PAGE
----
Wednesday, May 18, 2016

Photo Memories - 8th Grade

Photos and Captions by Emerson M.
Paige Hoesing and Ivy Mines smiling for a picture!

The 8th-grade main entrance.

Mrs. Howell’s SRB working hard on their homework.

Abby Tally and Da’Sha Roubideaux posing in the8th-gradee hallway.

The 8th-grade lockers.

The students enjoy socializing during their lunch period.

The algebra students used their skills (and creativity) to build ice cream cones!

Down the stairs to the main 8th-grade hallway.

Tuesday, May 17, 2016

Science Olympiad Gets out of Town!

by Kylie B.

The Yankton Middle School team has been preparing to go to the Science Olympiad National Tournament in Wisconsin! The team has won state and gone to Nationals for 32 straight years(there has only been 32 years of Science Olympiad). The Yankton team is the only team to be able to say this. We placed in the top 3 for every event at state. We know though a 1st at state is like a 30th at Nationals. We hope to do very well in our events and we aim to place. The very dedicated coaches of this team are Tom Merrill, Cheryl Scheffer, and Brooks Schild.

The team practices from 7-8:30 every Monday and Thursday at the Yankton Middle School. This is 3 hours a week that is required, this isn’t counting the time the studiers have to study, or the amount our amazing builders have to build at home. Being on this team connects you to people you would’ve never talked to before, and their fun! Science Olympiad is one of the best team I have ever been on, don’t be afraid to try it next year!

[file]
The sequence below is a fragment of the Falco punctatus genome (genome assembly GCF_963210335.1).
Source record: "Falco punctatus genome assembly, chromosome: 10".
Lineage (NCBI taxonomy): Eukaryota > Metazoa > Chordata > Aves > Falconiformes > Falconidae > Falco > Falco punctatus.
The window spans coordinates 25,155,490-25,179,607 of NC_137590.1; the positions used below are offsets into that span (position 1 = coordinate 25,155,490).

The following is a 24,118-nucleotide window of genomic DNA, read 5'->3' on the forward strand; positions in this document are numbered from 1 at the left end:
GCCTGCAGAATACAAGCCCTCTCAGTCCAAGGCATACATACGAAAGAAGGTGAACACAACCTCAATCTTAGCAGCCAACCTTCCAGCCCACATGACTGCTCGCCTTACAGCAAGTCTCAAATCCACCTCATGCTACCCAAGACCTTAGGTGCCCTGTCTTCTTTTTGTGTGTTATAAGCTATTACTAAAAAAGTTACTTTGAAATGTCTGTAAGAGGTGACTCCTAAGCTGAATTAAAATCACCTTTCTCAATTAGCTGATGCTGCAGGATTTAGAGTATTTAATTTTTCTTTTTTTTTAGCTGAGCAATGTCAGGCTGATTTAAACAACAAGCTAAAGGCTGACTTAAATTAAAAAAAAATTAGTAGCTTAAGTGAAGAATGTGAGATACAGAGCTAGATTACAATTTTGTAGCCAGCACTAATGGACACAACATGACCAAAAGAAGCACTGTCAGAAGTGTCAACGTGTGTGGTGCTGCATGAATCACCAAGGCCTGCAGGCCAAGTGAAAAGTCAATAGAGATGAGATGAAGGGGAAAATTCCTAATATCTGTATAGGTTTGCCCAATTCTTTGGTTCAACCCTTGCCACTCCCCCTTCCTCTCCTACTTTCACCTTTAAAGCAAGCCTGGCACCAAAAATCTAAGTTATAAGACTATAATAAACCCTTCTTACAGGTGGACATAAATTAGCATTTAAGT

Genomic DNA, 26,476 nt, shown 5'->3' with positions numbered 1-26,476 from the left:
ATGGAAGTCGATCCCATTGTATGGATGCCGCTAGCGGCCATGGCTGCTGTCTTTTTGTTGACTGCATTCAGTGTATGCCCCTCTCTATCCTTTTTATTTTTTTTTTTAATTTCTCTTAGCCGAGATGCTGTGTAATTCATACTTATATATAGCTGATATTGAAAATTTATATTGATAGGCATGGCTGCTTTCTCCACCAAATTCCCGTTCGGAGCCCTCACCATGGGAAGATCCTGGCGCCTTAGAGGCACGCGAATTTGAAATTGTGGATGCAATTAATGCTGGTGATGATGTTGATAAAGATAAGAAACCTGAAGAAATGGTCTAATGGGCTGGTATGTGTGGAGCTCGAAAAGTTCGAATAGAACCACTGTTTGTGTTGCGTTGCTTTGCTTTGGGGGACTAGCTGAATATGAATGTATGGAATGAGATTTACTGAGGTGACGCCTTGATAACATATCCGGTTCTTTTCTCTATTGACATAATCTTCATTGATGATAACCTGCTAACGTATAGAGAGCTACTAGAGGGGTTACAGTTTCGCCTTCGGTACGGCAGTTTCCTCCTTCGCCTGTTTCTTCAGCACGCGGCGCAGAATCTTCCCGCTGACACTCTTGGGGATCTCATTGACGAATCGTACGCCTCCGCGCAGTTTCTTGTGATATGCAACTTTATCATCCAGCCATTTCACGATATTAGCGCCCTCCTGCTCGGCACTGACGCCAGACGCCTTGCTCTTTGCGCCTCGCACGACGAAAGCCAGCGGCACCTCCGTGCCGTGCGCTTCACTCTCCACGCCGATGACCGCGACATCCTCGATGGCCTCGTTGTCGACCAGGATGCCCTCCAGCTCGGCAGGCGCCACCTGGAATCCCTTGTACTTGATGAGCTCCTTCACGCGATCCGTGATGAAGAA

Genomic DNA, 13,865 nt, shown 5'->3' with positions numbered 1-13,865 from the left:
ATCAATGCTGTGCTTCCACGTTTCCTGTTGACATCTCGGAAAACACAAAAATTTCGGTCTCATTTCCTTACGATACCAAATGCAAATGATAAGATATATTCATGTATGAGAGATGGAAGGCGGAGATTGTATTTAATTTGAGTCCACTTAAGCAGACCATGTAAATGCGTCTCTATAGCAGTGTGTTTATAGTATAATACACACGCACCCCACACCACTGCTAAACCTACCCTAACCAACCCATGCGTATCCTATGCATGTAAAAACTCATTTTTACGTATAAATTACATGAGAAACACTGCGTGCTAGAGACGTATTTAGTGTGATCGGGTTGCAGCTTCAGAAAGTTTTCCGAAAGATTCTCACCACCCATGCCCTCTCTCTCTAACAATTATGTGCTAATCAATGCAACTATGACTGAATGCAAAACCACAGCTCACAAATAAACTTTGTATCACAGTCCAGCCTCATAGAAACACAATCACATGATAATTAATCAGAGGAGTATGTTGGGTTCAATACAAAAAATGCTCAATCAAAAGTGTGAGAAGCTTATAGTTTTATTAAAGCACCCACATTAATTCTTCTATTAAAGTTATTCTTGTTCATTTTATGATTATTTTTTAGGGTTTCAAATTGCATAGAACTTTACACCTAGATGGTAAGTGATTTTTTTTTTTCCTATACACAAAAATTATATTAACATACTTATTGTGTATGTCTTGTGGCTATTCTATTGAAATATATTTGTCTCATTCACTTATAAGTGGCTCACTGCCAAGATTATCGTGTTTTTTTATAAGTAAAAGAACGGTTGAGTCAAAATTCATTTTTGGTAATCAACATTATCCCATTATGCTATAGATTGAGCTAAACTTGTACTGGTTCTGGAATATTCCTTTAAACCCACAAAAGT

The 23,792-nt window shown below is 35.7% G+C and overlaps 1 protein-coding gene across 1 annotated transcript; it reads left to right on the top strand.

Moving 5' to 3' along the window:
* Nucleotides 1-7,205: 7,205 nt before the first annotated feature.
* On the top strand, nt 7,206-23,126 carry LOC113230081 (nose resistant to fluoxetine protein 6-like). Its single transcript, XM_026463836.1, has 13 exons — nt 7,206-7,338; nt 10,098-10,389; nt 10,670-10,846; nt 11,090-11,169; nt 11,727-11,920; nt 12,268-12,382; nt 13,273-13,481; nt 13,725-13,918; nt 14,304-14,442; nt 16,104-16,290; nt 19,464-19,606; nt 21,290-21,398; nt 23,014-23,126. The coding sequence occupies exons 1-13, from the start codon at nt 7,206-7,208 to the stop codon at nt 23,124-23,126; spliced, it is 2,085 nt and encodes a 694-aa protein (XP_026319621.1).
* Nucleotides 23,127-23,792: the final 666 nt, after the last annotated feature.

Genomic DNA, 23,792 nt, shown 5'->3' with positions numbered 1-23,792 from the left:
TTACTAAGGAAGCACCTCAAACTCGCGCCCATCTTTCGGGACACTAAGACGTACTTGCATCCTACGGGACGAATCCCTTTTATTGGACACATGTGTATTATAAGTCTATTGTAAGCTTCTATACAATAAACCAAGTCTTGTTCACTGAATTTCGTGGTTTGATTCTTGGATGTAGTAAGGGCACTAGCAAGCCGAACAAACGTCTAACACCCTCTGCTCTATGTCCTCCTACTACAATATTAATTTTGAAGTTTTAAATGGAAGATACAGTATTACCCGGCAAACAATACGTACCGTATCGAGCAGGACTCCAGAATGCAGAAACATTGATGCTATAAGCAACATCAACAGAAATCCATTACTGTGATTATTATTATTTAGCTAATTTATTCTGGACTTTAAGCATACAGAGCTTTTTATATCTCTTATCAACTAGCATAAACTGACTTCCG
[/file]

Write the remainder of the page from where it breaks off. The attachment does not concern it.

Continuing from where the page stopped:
May Secret Staff Member

Click on the red question mark to submit a 
guess for this month's secret staff member.
You have until 4:00 Tuesday, May 17 to guess.  
Hey YMS can you guess this month’s secret staff member? Here are some clues to who this person is. He/she took history Education in College. This person went to the University of South Dakota for college and his/her favorite book is a tie between “The Reverent” and “Unbroken”. In the summer, this person does almost anything you can think of hunting, swimming, kayaking, fishing, and camping. Their favorite school lunch is chili and cinnamon roll. The music this person likes to listen to is Country and Christian. And finally the last hint/clue is their secret talent, and their secret talent is that this person has been known to sing a little.